Should You Press Pause on Your Running Music?

Should You Press Pause on Your Workout Music
Photo: Pond5

Do you feel a magical burst of energy every time your favorite song comes on your running playlist? While Kanye’s jams may have superpowers (just us?), research indicates that music can directly influence our performance in more ways than one. It has been shown to elevate mood, distract from fatigue and increase endurance. But if you can’t force yourself to break a sweat without some tunes to help, should you rethink your headphones habit?

“I see on social media, ‘I couldn’t finish my workout because my iPhone died,’ and I’m thinking, ‘You can!’” says Jonathan Cane, exercise physiologist and coach at City Coach and JackRabbit Sports. And let’s admit it: Our muscles definitely still function without a running playlist pumping into our ears.

The great music debate is far from black and white, though. Since 78 percent of runners report that they enjoy listening to something for motivation, it’s clear that tuning in has become an essential part of many runners’ routines. But some experts also think blasting beats might prevent you from focusing on your pace, or tempt you to push past pain when you shouldn’t. How does music change the way we run? Here’s the scoop on what happens when you pump the volume and when you’re better off hitting the track without your tracks.

Fast Beats, Fast Feet

A runner’s behavior and psychological state can both be influenced by music. Costas Karageorghis, a professor at Brunel University in London and a leading expert on the psychology of workout music, has even gone so far as to call music “a legal performance-enhancing drug” in a 2012 review of studies in the Journal of Sports Sciences.

Why is music so manipulative? For one, you’ll want to move to the beat. A study of cyclists conducted in 2012 revealed that athletes who timed their cycling to the music were able to use seven percent less oxygen to expend the same amount of power as athletes who didn’t synchronize with the music. The conclusion: Your body is more efficient when exercising in time with a tune. New apps like TempoRun and RockMyRun now make it especially easy to sync your tunes to your stride.

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Plus, research shows that music can reduce your perception of your body’s limits. For low to moderate exertion, tunes can effectively distract your brain from focusing on your rapid heart rate, sweating body or other physiological cues of fatigue. For higher exertion activities (think: marathons or endurance runs), music won’t be as effective at distracting you from an aching body — but it can fortify your mental toughness and motivate you to keep going despite creeping exhaustion.

When Silence Can Be Golden 

Should You Press Pause on Running Music
Photo: Pond5

There’s also a dark side to the distraction music provides. “You don’t want to totally disassociate your fatigue, because you want to understand how different fatigue levels feel,” says Jason Fitzgerald, running coach and founder of Coach Cane agrees. One of his clients reported having a great training run but then suddenly feeling too fatigued to keep up her pace. She didn’t realize what went wrong, but Cane knew the problem. “She wasn’t listening to what her body was telling her since she was listening to music,” he says.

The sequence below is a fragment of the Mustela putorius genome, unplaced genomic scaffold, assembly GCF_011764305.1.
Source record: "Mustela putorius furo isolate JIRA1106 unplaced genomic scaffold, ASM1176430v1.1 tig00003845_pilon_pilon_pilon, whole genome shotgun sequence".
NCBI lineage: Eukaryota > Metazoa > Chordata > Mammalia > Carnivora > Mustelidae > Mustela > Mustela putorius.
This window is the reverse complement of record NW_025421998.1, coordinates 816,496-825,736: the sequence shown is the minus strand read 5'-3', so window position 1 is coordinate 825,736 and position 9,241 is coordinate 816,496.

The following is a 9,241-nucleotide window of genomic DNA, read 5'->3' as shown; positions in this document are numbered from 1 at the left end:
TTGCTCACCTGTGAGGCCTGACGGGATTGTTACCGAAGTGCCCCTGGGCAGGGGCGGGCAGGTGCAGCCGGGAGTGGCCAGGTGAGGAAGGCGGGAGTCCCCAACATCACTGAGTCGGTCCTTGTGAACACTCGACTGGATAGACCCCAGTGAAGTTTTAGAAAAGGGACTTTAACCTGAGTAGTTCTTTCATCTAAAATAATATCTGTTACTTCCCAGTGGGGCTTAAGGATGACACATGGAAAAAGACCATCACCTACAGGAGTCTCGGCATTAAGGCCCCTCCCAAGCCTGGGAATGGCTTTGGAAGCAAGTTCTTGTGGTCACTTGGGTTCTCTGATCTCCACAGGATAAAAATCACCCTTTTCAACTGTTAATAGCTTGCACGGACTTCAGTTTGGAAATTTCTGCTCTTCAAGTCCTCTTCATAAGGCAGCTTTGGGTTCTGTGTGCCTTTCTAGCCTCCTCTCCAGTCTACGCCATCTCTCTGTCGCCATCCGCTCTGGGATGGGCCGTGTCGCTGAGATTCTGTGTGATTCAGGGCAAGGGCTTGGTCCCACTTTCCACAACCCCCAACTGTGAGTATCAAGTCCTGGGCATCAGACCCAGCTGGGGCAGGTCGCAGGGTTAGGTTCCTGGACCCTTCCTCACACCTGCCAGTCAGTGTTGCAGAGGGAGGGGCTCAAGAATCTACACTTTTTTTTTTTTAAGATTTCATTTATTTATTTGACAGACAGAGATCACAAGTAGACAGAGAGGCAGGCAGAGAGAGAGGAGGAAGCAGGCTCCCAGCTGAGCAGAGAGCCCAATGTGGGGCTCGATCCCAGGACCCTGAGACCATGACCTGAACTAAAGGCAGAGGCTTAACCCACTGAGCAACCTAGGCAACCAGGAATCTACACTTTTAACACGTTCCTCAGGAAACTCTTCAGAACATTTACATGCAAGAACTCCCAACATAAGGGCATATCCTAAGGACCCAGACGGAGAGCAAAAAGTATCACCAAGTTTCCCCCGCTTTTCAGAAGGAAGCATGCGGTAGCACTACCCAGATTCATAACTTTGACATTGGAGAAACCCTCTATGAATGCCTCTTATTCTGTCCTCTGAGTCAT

“The more complex your workout, the more you need to focus on it.”

If you’re tuning out your movements and breathing, you might not realize you are pacing yourself too fast, feeling dehydrated, or ignoring excruciating pain that could lead to injury. Plus, studies suggest that disassociating from running could even cause you to go out too hard at the start of a race and hit the dreaded “wall” later on.

Both Fitzgerald and Crane believe that runners training to achieve new personal records during races should leave the music at home when doing more structured workouts.  For intervals on a track, completing a hill workout, or pacing themselves on a long run, runners need to devote their mental energy to their performance.

“The more complex your workout, the more you need to focus on it,” says Fitzgerald, explaining that it will be harder to pace yourself during both long runs and sprint workouts if you’ve got the music blasting. Though he’ll sometimes listen to music or cue up a podcast for easier runs, he never wears an iPod on the track if he knows he won’t be listening to music during the race. (According to a 2007 ruling by the USA Track and Field, runners vying for a prize at a race aren’t eligible if they use music.)

March to Your Own Beat

Even if you aren’t competing for the podium, there can be advantages to unplugging on race day. Coach Cane says he’s seen instances where runners nearly collide or failed to clear a path for emergency vehicles because they were blasting tunes too loud to hear noises around them.

Plus, why would you ignore all the screaming fans lined up from start to finish? As Fitzgerald sees it, “If you don’t have music, the next best thing is a really loud, cheering crowd.”

Yet, if music helps you find the motivation to lace up your sneakers and get out there for a few miles, both Cane and Fitzgerald say they are all for it. But don’t be afraid to hit the pavement tune-less once in a while — you may find that the beat of your feet, the scenery or a conversation with a running buddy is just as stimulating. Whether you’re rocking out with tunes or leaving the iPod at home, give yourself props for sweating it out on the pavement instead of sitting it out on your couch.

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